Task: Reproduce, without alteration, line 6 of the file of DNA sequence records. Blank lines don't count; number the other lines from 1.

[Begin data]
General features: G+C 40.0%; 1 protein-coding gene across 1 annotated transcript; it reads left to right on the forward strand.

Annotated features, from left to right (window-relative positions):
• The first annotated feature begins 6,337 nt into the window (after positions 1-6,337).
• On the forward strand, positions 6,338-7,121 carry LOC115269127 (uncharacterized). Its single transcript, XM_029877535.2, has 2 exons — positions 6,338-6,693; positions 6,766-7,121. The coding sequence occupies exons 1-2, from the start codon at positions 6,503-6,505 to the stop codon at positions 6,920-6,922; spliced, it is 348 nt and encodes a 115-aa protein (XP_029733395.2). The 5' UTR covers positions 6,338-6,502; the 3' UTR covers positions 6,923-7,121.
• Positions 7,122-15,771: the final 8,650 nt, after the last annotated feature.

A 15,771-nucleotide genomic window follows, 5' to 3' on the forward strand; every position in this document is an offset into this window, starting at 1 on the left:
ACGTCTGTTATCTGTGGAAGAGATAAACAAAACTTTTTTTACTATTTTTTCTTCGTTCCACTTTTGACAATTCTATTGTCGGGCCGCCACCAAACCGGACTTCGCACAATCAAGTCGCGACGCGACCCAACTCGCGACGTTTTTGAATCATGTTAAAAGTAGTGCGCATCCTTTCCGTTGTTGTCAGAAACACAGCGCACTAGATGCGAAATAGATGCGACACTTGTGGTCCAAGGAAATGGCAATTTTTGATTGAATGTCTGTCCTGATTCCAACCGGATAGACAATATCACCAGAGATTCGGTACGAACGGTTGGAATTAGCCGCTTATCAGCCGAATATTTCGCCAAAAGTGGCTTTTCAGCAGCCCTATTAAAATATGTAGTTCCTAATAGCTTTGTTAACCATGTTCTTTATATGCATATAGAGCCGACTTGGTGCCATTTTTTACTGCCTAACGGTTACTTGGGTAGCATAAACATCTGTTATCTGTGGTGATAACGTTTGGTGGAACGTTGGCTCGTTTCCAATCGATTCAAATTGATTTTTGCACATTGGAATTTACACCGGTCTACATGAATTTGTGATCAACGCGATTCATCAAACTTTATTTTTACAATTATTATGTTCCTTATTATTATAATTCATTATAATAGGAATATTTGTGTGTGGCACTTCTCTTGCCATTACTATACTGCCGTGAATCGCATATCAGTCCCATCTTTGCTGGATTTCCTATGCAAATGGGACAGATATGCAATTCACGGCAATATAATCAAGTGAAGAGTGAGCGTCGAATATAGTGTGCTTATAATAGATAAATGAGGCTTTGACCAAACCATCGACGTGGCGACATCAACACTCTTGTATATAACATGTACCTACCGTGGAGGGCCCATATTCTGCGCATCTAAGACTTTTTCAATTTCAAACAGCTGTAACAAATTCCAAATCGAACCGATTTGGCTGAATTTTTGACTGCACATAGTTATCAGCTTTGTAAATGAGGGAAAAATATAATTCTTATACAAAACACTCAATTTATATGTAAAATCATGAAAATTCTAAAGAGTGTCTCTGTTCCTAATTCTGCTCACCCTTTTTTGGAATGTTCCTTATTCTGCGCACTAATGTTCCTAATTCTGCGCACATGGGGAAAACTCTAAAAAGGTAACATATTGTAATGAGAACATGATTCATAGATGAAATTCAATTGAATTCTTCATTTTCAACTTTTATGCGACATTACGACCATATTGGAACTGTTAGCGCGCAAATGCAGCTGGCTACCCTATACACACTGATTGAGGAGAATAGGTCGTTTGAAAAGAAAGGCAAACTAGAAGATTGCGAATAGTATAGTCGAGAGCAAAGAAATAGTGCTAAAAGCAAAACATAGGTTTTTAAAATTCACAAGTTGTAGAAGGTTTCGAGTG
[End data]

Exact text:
A 15,771-nucleotide genomic window follows, 5' to 3' on the forward strand; every position in this document is an offset into this window, starting at 1 on the left: